Dirt roads, dusty air and gorgeous tomato red sunsets. Everywhere people are walking, often barefoot or in flip-flops. Every mode of transportation – from bicycles to cars, vans or buses, shuttling goods, from building materials to sacks of maize. Every roadside dotted with items for sale – mops, brooms, rakes, talk time, tires, hand-made bed frames and metal brassieres.
Greetings from Lusaka, the capital of Zambia. We’re getting ready to welcome participants Open Heart Safari III.
We’ve already spotted peacocks, guinea fowl and shetland ponies. And, as you will see in Laura’s post, we’ve spotted a make-believe giraffe!
Stay tuned for pictures from our African adventures!
(written by Laura while Tom busily makes phone calls to secure transport, confirm meetings and other assorted details)
We are sorry to announce that, for personal reasons, we need to postpone Open Heart Safari – Pt. Reyes, which had been scheduled for Sunday, May 18. We hope to reschedule for some time in June. Please stay tuned for updates.
A special opportunity to see Unfair Game: The Politics of Poaching, a short documentary film about the impact of African game reserves and tourism on indigenous people, and meet with Emmy-nominated filmmaker John Antonelli.
Can wildlife conservation efforts go too far? How about summary execution of suspected poachers without any judicial process? Through the inspiring stories of two activists, Unfair Game explores the disastrous results when wildlife takes priority over indigenous people’s rights to land, due process, and life. The film also shows the positive potential when native people and animals are both valued and respected.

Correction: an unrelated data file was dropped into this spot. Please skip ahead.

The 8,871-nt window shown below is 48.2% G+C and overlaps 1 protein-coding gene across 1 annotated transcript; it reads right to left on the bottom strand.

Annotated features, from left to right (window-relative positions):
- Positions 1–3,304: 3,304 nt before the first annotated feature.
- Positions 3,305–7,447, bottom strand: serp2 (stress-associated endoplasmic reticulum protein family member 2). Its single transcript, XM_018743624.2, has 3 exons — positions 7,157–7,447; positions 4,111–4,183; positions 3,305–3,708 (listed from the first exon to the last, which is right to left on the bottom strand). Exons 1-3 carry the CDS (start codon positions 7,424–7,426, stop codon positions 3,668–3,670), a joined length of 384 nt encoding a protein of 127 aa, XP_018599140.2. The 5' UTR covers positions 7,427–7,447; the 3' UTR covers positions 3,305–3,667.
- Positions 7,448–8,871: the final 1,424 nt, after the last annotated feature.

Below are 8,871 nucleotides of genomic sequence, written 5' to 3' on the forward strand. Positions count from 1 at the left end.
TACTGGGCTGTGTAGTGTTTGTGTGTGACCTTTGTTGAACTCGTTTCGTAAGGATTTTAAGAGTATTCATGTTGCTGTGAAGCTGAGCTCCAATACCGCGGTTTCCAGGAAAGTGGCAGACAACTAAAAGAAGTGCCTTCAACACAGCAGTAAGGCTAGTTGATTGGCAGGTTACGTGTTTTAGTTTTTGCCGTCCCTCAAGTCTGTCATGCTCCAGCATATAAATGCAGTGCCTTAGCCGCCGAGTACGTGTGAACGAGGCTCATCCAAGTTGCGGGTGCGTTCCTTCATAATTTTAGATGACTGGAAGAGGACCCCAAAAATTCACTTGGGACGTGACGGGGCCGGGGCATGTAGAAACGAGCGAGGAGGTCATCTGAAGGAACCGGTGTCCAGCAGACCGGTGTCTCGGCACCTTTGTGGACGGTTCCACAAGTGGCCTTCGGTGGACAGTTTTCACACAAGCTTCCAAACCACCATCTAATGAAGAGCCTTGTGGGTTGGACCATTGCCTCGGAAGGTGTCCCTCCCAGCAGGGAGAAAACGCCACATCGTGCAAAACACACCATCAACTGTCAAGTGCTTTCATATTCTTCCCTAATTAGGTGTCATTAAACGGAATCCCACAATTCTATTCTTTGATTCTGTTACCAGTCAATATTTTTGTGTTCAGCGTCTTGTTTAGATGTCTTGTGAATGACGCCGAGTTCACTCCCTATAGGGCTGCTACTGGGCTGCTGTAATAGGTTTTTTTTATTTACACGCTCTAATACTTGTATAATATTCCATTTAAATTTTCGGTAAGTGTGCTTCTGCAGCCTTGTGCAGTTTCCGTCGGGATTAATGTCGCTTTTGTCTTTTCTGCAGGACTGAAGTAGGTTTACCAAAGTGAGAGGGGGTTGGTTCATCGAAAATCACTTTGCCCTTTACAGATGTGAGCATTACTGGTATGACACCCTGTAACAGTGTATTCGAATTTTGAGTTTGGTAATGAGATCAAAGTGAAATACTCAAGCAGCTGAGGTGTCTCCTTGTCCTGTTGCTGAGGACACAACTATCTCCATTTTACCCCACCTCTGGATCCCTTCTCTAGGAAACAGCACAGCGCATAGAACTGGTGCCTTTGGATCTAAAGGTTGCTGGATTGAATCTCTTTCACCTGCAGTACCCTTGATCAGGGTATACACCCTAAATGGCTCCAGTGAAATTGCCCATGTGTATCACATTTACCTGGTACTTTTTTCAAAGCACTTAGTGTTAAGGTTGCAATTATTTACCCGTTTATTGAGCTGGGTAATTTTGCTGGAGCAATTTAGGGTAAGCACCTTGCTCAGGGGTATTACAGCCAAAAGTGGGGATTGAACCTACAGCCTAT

Spend an evening in conversation with Marc Tognotti of the Tikva Grassroots Empowerment Fund and Institute of the Commons. Marc will share stories about his travels to meet with community groups and conservation activists in southern Africa. Join Marc in reflecting on his experiences in remote African villages, encountering members of one of the world’s most isolated tribes in northern Namibia, and spending time in Zambian and Zimbabwean communities without running water, electricity, or tourists. His theme will be making human connection across differences of culture, race, education and wealth, as he discusses his efforts to break through preconceptions that often get in the way of meaningful personal exchange … and friendship.
For those who can’t make it to Africa this summer, Open Heart Safari is pleased to present…
In our third year of bringing folk to the animal wildness of Africa, Open Heart Safari is now bringing the animal wildness of Africa home to Oakland/Berkeley, CA.
Mark your calendar for our spring events:
Sunday, March 30, 2-4pm: In Like a Lion. Led by Laura Paradise, this workshop uses movement, drawing, and other expressive arts to connect with your animal energies, and experience the pulse and spirit of Africa.
Thursday, April 10, 7:30-9pm: Engaging Difference in Southern Africa. Marc Tognotti, Program Officer of Tikva Grassroots Empowerment Fund, speaks about his recent travels in Zimbabwe and Zambia to meet with community groups and conservation activists, and lessons learned.